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Eviction Disclosure


Nursing home abuse is a reality for many nursing home residents. Evictions, especially if improper, can cause residents to suffer physical, mental, and emotional harm. Often residents don’t even know why they are being forcibly discharged. Evictions are one of the most common complaints reported to California’s Long Term Care Ombudsman programs, according to CalMatters. Citations for improper evictions have risen to more than 1,800 over the past five years.



On January 1, 2024, Assembly Bill No. 1309, went into effect which provides additional protection to residents of nursing homes who are facing eviction. Under AB 1309, eviction notices issued by nursing homes seeking to evict a resident must now provide the reason for the transfer or discharge of a patient and specific facts such as the date, place, witnesses, and circumstances concerning the reason for the transfer or discharge. The notice must also inform residents of their right to appeal. By requiring this additional information residents of nursing homes will have the ability to understand the reasons for their discharge and their right to an appeal. Very few residents know about their appeal rights or feel confident to exercise them. Armed with this information, residents can have the confidence to exercise their right to appeal an eviction.


  • Call the California Department of Health Care Services (DHCS) and California Department of Public Health (DPH) immediately if you are about to be transferred or discharged without the required written notice. Ask them to intervene immediately to stop the imminent eviction.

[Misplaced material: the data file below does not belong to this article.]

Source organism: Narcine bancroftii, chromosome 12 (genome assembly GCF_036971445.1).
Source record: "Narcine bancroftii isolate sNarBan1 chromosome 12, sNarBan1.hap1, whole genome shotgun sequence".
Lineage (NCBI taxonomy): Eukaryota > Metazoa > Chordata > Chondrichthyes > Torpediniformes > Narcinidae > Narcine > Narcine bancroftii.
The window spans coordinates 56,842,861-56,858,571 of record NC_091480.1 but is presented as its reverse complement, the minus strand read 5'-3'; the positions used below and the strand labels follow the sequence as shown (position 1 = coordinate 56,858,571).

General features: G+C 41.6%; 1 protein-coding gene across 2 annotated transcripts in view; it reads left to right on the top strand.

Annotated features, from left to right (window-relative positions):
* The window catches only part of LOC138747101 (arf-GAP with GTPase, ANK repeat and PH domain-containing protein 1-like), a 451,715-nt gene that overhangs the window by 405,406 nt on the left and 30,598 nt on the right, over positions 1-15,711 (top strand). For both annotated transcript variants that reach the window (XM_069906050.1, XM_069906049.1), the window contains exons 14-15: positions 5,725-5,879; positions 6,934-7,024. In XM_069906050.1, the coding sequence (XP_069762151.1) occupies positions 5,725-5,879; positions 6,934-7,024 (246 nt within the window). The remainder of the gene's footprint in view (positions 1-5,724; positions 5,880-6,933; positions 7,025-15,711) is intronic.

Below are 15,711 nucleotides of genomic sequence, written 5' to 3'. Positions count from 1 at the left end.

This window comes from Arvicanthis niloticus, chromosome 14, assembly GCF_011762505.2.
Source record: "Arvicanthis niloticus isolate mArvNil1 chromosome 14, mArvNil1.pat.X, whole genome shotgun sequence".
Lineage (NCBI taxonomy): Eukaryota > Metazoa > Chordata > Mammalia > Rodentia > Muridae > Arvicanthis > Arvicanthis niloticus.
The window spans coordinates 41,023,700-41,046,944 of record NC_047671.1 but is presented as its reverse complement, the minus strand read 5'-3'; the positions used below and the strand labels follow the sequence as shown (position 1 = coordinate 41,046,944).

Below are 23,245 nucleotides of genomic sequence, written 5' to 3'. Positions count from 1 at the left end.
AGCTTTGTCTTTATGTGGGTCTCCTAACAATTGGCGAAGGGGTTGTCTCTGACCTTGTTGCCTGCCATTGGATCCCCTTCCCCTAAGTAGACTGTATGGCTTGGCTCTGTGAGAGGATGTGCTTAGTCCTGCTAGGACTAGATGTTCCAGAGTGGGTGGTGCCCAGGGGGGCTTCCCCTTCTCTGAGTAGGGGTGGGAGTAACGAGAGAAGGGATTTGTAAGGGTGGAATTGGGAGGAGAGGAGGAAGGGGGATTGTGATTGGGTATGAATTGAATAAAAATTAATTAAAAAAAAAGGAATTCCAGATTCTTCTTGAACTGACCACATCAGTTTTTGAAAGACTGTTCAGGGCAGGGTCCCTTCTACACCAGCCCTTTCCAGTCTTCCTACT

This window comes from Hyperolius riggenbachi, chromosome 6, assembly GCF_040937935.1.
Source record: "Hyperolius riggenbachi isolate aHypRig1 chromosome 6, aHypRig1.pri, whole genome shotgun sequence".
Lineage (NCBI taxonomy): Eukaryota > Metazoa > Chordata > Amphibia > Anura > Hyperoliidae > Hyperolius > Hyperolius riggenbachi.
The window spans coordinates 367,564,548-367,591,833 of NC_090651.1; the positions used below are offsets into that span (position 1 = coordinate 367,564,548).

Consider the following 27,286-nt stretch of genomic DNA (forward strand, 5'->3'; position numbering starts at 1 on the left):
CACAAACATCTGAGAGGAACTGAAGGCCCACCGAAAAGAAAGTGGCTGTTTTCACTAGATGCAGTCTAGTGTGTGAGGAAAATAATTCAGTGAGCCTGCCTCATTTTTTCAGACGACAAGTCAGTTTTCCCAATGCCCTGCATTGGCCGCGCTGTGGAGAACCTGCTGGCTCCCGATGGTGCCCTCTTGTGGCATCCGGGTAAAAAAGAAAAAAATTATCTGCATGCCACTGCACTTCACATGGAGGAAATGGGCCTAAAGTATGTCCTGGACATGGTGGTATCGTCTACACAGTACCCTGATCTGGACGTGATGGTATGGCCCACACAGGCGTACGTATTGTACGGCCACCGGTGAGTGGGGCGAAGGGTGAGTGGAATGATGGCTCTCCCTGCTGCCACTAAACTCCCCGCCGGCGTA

• Contact the nursing home administrator. Explain the reasons the eviction is improper. Put it in writing.
  • Contact the ombudsman. The long-term ombudsman program helps residents resolve conflicts with nursing homes. An ombudsman can sometimes help an improper eviction or participate in an appeal hearing on behalf of a resident.
  • Review the notice. If it does not include all the information required, raise the defects at the appeal hearing.
  • Review the resident’s records. Since the resident’s health condition is often at issue, this review is essential. Do this before the hearing.
  • Review the transfer or discharge plan. Challenge the plan at the hearing if the facility did not have an adequate discharge plan or is transferring the resident to a facility that won’t meet the resident’s care needs or developed the plan without consulting the resident.

Other Resources:

Bill Text – AB-1309 Long-term health care facilities: admission contracts.

Transfer and Discharge Rights – CANHR

Mandated Reporter | State of California – Department of Justice – Office of the Attorney General

DHCS Homepage (

AFL 21-26 ( (Reporting elder abuse in long-term nursing facility)

Please contact Contra Costa Senior Legal Services at (925) 609-7900 if you have questions or are being evicted from a long-term care facility.